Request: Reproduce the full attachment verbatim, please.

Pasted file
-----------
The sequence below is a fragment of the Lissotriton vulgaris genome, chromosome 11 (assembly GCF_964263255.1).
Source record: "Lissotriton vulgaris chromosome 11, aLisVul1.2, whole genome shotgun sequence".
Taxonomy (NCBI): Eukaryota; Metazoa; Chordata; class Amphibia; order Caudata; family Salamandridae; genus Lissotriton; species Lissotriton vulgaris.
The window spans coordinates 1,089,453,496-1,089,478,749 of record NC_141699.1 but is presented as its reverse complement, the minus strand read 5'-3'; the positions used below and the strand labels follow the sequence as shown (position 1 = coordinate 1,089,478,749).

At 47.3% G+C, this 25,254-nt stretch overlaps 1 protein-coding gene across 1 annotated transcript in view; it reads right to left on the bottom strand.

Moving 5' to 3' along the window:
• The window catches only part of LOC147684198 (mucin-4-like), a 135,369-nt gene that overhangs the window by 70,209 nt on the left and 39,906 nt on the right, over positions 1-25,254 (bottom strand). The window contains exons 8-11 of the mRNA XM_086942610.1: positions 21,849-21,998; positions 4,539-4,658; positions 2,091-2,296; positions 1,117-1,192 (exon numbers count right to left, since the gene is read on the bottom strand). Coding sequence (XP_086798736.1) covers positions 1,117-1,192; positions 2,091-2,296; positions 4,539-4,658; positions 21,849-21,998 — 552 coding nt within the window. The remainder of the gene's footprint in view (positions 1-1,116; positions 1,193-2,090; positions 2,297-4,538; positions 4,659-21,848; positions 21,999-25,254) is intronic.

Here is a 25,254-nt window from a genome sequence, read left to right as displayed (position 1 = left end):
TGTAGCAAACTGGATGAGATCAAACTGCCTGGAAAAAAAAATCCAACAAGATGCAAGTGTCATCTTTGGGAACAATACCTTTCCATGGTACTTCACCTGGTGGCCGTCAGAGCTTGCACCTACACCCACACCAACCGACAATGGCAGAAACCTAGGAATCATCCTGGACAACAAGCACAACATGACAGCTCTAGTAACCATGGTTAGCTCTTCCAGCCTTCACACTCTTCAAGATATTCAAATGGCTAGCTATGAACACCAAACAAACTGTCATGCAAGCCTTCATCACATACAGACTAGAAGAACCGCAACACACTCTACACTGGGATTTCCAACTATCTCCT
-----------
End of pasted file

The sequence below is a fragment of the Lissotriton vulgaris genome, chromosome 11 (assembly GCF_964263255.1).
Source record: "Lissotriton vulgaris chromosome 11, aLisVul1.2, whole genome shotgun sequence".
Taxonomy (NCBI): Eukaryota; Metazoa; Chordata; class Amphibia; order Caudata; family Salamandridae; genus Lissotriton; species Lissotriton vulgaris.
The window spans coordinates 1,089,453,496-1,089,478,749 of record NC_141699.1 but is presented as its reverse complement, the minus strand read 5'-3'; the positions used below and the strand labels follow the sequence as shown (position 1 = coordinate 1,089,478,749).

At 47.3% G+C, this 25,254-nt stretch overlaps 1 protein-coding gene across 1 annotated transcript in view; it reads right to left on the bottom strand.

Moving 5' to 3' along the window:
• The window catches only part of LOC147684198 (mucin-4-like), a 135,369-nt gene that overhangs the window by 70,209 nt on the left and 39,906 nt on the right, over positions 1-25,254 (bottom strand). The window contains exons 8-11 of the mRNA XM_086942610.1: positions 21,849-21,998; positions 4,539-4,658; positions 2,091-2,296; positions 1,117-1,192 (exon numbers count right to left, since the gene is read on the bottom strand). Coding sequence (XP_086798736.1) covers positions 1,117-1,192; positions 2,091-2,296; positions 4,539-4,658; positions 21,849-21,998 — 552 coding nt within the window. The remainder of the gene's footprint in view (positions 1-1,116; positions 1,193-2,090; positions 2,297-4,538; positions 4,659-21,848; positions 21,999-25,254) is intronic.

Here is a 25,254-nt window from a genome sequence, read left to right as displayed (position 1 = left end):
TGTAGCAAACTGGATGAGATCAAACTGCCTGGAAAAAAAAATCCAACAAGATGCAAGTGTCATCTTTGGGAACAATACCTTTCCATGGTACTTCACCTGGTGGCCGTCAGAGCTTGCACCTACACCCACACCAACCGACAATGGCAGAAACCTAGGAATCATCCTGGACAACAAGCACAACATGACAGCTCTAGTAACCATGGTTAGCTCTTCCAGCCTTCACACTCTTCAAGATATTCAAATGGCTAGCTATGAACACCAAACAAACTGTCATGCAAGCCTTCATCACATACAGACTAGAAGAACCGCAACACACTCTACACTGGGATTTCCAACTATCTCCT